Radiohead eventually decided that Canned Applause was an unsatisfactory recording location, which Yorke attributed to its proximity to the band members’ homes, and which Jonny Greenwood attributed to its lack of dining and bathroom facilities.By this time, the group had nearly completed recording four songs—”Electioneering”, “No Surprises”, “Subterranean Homesick Alien” and “The Tourist”. At their label’s request, the band took a break from recording to embark on a 13-date American tour, opening for Alanis Morissette, where they performed early versions of several of their new songs. During the mid-1996 tour one of the new songs, “Paranoid Android”, evolved from a fourteen-minute song featuring long organ solos to one closer to the six-minute album version.During the short tour, filmmaker Baz Luhrmann commissioned Radiohead to write a song for his upcoming film Romeo + Juliet. Luhrmann gave the band footage of the final 30 minutes of the film, and Yorke said “When we saw the scene in which Claire Danes holds the Colt 45 against her head, we started working on the song immediately.” Soon afterwards, the band wrote and recorded “Exit Music (For a Film)”; the track plays over the film’s end credits but was not included on the soundtrack at the band’s request. Yorke later said that the song helped shape the direction of the rest of the album, and that it “was the first performance we’d ever recorded where every note of it made my head spin—something I was proud of, something I could turn up really, really loud and not wince at any moment.”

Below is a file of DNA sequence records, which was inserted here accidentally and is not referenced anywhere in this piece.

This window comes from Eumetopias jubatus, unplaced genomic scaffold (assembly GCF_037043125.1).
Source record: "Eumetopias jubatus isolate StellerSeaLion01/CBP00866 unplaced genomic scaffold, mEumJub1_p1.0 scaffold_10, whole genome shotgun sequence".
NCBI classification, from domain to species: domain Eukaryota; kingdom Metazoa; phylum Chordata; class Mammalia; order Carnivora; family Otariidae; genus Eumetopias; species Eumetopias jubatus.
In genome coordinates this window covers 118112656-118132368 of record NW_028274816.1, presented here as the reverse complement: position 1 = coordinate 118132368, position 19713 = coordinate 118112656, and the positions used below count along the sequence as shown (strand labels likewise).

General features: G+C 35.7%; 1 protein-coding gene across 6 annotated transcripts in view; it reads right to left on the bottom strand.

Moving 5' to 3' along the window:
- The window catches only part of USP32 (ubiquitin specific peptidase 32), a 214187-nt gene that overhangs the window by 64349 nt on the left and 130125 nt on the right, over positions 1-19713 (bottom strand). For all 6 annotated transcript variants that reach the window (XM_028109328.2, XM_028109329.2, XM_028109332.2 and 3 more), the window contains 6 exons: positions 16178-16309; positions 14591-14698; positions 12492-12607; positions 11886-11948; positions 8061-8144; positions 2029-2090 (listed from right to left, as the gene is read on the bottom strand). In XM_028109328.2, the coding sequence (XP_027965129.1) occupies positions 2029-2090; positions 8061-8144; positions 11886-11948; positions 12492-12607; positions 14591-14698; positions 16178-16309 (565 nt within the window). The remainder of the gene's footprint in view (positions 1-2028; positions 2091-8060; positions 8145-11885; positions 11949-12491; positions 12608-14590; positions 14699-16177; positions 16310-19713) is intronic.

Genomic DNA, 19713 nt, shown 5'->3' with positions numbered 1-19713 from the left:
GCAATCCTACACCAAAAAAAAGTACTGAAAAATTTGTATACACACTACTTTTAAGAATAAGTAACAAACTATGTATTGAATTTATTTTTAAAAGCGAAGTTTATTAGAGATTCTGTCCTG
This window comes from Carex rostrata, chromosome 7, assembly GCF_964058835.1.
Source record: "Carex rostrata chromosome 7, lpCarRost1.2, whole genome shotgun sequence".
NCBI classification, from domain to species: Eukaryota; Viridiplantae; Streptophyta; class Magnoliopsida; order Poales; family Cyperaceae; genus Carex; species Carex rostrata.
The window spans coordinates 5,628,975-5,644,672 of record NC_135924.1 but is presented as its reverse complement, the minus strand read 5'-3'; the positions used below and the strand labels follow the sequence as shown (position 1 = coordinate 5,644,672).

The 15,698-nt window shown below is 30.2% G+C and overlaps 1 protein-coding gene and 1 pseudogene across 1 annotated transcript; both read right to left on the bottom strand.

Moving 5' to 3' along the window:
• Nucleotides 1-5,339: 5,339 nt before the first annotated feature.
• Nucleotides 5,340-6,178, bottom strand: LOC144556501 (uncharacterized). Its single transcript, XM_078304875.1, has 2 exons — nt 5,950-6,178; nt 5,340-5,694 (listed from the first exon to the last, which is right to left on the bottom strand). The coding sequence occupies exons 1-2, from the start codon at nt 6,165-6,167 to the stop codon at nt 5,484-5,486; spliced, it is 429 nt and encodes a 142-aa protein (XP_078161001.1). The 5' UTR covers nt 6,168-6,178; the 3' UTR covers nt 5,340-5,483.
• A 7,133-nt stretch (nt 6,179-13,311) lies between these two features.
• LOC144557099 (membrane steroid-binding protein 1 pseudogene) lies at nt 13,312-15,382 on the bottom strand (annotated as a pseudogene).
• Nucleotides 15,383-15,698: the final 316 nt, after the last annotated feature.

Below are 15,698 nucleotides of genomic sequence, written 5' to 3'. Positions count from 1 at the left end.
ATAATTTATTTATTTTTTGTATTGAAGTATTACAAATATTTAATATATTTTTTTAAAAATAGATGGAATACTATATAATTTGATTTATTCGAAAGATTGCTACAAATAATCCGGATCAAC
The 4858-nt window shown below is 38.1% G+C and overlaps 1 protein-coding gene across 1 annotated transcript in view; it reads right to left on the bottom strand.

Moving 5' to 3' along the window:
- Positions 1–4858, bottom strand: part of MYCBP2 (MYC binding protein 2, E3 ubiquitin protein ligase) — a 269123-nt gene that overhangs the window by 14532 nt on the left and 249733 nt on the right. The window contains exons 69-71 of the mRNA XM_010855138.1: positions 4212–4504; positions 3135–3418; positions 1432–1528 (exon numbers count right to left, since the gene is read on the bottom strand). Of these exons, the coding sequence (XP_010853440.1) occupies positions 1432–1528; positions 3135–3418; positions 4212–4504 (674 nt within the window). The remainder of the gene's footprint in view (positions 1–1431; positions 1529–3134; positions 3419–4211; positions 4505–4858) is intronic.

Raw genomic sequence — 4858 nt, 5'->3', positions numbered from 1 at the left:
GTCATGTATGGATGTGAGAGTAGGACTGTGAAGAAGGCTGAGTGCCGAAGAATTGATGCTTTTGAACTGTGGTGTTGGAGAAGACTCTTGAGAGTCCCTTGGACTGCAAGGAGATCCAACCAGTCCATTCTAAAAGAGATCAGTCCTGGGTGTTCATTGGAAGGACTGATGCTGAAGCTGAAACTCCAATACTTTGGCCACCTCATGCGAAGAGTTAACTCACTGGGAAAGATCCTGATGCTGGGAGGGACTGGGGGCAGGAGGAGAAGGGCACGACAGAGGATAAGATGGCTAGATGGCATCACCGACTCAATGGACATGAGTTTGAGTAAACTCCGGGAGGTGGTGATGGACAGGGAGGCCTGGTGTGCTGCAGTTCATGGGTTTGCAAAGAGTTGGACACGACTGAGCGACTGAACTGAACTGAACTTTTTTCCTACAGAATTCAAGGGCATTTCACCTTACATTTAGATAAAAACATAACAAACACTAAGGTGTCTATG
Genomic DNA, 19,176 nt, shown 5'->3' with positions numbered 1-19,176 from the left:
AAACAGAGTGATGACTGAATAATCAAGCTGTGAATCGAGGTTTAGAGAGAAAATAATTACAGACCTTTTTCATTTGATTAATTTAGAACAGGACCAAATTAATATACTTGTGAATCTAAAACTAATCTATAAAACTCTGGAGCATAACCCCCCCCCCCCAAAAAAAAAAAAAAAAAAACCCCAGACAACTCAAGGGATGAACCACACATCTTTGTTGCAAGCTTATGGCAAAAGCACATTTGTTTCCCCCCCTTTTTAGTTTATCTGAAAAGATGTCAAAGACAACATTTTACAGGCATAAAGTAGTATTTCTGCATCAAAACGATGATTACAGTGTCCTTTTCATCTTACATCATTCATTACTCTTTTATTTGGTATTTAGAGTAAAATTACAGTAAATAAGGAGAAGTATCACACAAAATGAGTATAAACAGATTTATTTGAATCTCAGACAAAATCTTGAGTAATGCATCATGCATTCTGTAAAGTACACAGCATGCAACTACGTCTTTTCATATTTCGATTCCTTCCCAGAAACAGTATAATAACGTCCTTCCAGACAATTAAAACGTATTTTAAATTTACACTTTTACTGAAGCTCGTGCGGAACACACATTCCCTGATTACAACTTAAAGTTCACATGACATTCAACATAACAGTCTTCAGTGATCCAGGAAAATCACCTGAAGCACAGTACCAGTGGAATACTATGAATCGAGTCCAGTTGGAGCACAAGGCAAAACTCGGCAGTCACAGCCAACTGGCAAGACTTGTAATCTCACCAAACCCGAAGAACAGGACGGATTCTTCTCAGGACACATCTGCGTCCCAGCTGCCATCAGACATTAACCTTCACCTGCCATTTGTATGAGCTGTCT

Radiohead resumed their recording sessions in September 1996 at St Catherine’s Court, a historic mansion near Bath owned by actress Jane Seymour. Jonny Greenwood said the new location was unlived-in but sometimes used as “a kind of corporate convention hangout.” The change of setting marked an important transition in the recording process. Greenwood, comparing the mansion to previous studio settings, said recording at St. Catherine’s Court “was less like a laboratory experiment, which is what being in a studio is usually like, and more about a group of people making their first record together.”
Radiohead returned to Canned Applause in October for rehearsals, and completed most of the album during further sessions at St. Catherine’s Court. By Christmas, they had narrowed the track listing down to 14 songs. The album’s string parts were recorded at Abbey Road Studios in London in January 1997. The album was mastered at the same location, and mixed over the next two months at various studios around the city. Godrich preferred a quick and hands-off approach to his mixing work, and said “I feel like I get too into it. I start fiddling with things and I fuck it up. … I generally take about half a day to do a mix. If it’s any longer than that, you lose it. The hardest thing is trying to stay fresh, to stay objective.
A page of the OK Computer booklet with logos, white scribbles and text in Esperanto and English. The motif of two stick figures shaking hands, repeated on the compact disc, was described by Yorke as symbolizing exploitation.